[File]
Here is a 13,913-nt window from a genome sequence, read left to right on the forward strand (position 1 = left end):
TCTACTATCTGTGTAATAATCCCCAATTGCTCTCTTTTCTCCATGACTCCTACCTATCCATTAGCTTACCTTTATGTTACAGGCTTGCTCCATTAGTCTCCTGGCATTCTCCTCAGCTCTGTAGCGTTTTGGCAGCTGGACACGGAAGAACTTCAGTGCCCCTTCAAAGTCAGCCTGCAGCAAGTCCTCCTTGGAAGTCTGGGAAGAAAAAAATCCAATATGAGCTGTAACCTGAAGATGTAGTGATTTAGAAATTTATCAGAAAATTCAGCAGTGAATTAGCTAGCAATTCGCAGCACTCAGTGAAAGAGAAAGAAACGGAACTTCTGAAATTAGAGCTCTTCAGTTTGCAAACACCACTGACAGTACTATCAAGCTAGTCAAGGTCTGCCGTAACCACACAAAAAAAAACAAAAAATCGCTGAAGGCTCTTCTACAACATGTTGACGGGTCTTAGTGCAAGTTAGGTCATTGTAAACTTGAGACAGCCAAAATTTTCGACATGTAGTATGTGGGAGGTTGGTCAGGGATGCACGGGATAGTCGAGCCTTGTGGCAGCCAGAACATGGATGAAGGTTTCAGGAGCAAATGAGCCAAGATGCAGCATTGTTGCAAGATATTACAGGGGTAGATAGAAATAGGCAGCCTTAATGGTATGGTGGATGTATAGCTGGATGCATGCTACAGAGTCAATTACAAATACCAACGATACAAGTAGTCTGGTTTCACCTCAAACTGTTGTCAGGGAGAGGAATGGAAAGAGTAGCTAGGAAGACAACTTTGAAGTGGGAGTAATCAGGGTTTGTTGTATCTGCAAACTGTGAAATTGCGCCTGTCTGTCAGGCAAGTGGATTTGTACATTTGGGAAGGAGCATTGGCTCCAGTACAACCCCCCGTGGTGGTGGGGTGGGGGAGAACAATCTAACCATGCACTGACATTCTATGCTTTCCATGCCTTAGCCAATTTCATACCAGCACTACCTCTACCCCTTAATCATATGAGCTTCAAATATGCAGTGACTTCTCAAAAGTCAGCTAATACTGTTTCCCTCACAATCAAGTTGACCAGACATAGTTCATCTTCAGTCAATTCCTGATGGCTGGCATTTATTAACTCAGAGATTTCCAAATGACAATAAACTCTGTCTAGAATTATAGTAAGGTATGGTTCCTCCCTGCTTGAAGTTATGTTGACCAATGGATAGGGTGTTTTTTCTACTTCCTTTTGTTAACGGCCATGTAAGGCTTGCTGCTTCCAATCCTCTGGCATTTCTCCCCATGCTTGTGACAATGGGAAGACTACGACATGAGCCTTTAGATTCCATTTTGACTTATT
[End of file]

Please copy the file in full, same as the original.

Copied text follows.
Here is a 13,913-nt window from a genome sequence, read left to right on the forward strand (position 1 = left end):
TCTACTATCTGTGTAATAATCCCCAATTGCTCTCTTTTCTCCATGACTCCTACCTATCCATTAGCTTACCTTTATGTTACAGGCTTGCTCCATTAGTCTCCTGGCATTCTCCTCAGCTCTGTAGCGTTTTGGCAGCTGGACACGGAAGAACTTCAGTGCCCCTTCAAAGTCAGCCTGCAGCAAGTCCTCCTTGGAAGTCTGGGAAGAAAAAAATCCAATATGAGCTGTAACCTGAAGATGTAGTGATTTAGAAATTTATCAGAAAATTCAGCAGTGAATTAGCTAGCAATTCGCAGCACTCAGTGAAAGAGAAAGAAACGGAACTTCTGAAATTAGAGCTCTTCAGTTTGCAAACACCACTGACAGTACTATCAAGCTAGTCAAGGTCTGCCGTAACCACACAAAAAAAAACAAAAAATCGCTGAAGGCTCTTCTACAACATGTTGACGGGTCTTAGTGCAAGTTAGGTCATTGTAAACTTGAGACAGCCAAAATTTTCGACATGTAGTATGTGGGAGGTTGGTCAGGGATGCACGGGATAGTCGAGCCTTGTGGCAGCCAGAACATGGATGAAGGTTTCAGGAGCAAATGAGCCAAGATGCAGCATTGTTGCAAGATATTACAGGGGTAGATAGAAATAGGCAGCCTTAATGGTATGGTGGATGTATAGCTGGATGCATGCTACAGAGTCAATTACAAATACCAACGATACAAGTAGTCTGGTTTCACCTCAAACTGTTGTCAGGGAGAGGAATGGAAAGAGTAGCTAGGAAGACAACTTTGAAGTGGGAGTAATCAGGGTTTGTTGTATCTGCAAACTGTGAAATTGCGCCTGTCTGTCAGGCAAGTGGATTTGTACATTTGGGAAGGAGCATTGGCTCCAGTACAACCCCCCGTGGTGGTGGGGTGGGGGAGAACAATCTAACCATGCACTGACATTCTATGCTTTCCATGCCTTAGCCAATTTCATACCAGCACTACCTCTACCCCTTAATCATATGAGCTTCAAATATGCAGTGACTTCTCAAAAGTCAGCTAATACTGTTTCCCTCACAATCAAGTTGACCAGACATAGTTCATCTTCAGTCAATTCCTGATGGCTGGCATTTATTAACTCAGAGATTTCCAAATGACAATAAACTCTGTCTAGAATTATAGTAAGGTATGGTTCCTCCCTGCTTGAAGTTATGTTGACCAATGGATAGGGTGTTTTTTCTACTTCCTTTTGTTAACGGCCATGTAAGGCTTGCTGCTTCCAATCCTCTGGCATTTCTCCCCATGCTTGTGACAATGGGAAGACTACGACATGAGCCTTTAGATTCCATTTTGACTTATT